Many Catholics who survived the first wave of the crisis (which was actually the second) are now floundering. But why? On a purely intellectual level, nothing has changed. On an affective level, however, it’s all becoming too much. The breadth and pervasiveness of the crisis darken our religious imaginations, and seep into our worship and prayer. The Gospel story of the Good Shepherd who searches for the lost sheep drives home the fact that some bishops threw the littlest members of their flock to the wolves. It doesn’t help to point out that the vast majority of priests aren’t abusers, and that all people, including priests and bishops, are redeemed sinners. The challenge posed here isn’t at the level of logical analysis, but at the level of imaginative association and affective identification. That’s why the evident involvement of the pope, the Vicar of Christ and the symbol of the church’s unity, in the transfer of priest-abusers hits many people so hard.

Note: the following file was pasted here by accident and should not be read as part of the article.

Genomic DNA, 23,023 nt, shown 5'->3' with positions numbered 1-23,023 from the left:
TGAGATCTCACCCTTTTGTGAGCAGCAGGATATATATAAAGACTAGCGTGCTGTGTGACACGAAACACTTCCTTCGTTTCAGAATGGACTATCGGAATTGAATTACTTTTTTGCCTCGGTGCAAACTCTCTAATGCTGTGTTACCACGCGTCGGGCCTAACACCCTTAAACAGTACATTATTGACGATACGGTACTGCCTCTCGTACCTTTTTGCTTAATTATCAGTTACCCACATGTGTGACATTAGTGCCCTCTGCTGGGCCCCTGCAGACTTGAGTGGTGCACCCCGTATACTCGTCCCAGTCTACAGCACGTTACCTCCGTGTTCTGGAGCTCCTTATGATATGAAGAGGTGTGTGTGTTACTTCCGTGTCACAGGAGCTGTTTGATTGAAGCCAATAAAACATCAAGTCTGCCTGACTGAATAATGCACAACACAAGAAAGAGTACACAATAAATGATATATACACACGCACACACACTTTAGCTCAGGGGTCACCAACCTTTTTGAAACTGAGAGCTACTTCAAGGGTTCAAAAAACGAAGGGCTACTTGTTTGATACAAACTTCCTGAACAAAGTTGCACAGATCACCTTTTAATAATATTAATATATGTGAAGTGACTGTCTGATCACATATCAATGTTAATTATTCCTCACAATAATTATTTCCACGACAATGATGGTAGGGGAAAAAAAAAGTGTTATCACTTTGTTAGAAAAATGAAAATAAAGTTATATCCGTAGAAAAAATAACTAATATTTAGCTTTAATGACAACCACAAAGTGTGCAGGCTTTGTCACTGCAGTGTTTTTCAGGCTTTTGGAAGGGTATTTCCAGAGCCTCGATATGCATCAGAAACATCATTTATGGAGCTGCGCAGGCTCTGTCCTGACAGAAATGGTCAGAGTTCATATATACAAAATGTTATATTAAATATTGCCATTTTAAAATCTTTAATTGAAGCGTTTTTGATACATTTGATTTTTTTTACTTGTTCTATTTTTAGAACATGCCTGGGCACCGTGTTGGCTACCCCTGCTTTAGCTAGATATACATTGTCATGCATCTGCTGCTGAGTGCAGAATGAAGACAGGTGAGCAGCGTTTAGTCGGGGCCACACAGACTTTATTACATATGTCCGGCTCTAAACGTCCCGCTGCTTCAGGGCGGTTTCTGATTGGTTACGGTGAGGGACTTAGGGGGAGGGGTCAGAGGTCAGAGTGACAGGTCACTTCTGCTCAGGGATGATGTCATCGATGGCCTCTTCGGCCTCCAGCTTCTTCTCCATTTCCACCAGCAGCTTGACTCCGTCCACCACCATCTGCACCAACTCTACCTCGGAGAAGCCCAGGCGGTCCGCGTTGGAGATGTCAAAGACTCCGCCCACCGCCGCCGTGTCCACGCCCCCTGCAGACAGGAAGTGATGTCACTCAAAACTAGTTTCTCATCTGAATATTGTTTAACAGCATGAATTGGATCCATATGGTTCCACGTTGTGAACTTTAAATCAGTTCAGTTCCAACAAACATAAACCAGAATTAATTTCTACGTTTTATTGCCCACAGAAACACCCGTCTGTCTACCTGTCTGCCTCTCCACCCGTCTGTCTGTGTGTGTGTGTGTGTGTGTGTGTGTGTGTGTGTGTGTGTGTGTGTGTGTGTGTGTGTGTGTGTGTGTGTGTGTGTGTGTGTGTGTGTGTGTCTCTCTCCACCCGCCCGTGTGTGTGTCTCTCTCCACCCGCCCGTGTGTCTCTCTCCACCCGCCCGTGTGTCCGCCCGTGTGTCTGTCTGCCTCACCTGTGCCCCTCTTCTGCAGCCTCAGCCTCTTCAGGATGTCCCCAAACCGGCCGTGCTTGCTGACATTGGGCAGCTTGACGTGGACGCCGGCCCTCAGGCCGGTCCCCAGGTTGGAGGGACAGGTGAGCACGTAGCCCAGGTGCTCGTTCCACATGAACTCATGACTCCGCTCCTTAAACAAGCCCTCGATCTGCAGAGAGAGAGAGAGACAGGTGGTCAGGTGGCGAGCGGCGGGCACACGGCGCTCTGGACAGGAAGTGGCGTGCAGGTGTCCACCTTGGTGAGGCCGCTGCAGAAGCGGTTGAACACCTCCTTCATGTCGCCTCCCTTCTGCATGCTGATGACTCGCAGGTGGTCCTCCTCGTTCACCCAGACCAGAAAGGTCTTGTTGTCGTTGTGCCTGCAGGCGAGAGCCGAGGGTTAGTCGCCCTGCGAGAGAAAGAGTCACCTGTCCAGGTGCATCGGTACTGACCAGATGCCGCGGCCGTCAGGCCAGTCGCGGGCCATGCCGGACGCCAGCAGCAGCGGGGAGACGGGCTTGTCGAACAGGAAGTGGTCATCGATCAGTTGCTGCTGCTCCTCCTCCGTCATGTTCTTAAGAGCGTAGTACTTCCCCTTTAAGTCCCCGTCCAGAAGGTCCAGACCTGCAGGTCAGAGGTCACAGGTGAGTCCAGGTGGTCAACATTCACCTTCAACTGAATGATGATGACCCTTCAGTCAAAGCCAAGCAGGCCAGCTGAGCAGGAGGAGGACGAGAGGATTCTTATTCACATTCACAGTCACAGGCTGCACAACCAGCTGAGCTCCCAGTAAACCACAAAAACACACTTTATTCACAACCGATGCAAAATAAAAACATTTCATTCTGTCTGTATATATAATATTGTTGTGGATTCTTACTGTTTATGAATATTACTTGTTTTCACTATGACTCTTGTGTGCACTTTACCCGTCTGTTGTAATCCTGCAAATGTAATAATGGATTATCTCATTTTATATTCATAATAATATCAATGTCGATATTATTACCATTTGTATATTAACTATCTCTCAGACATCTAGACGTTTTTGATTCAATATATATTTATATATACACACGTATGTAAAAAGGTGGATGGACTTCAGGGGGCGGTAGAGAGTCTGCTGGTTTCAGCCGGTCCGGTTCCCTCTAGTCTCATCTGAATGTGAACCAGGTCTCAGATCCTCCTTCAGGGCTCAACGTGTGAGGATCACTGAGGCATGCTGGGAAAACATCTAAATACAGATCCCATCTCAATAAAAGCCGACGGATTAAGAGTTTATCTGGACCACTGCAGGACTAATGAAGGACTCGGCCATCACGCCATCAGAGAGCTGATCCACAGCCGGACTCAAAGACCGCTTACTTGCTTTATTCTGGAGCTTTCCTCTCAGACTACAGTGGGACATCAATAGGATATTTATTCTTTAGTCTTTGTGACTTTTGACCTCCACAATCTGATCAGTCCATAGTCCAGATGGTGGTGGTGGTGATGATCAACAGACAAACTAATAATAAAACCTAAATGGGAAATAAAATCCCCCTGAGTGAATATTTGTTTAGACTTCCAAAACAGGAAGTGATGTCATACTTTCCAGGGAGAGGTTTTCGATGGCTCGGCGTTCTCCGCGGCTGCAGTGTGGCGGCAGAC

Traditionally, theologians attempted to safeguard believers against scandal by distinguishing between the church’s mystical identity as the spotless bride of Christ, on the one hand, and the acts committed by sinful human beings acting in its name, on the other. Yet we live in a relentlessly antimetaphysical era, where such distinctions come across as nothing more than a cop-out, an attempt to preserve power while evading responsibility. When churchmen try to explain such teachings, it only exacerbates the alienation.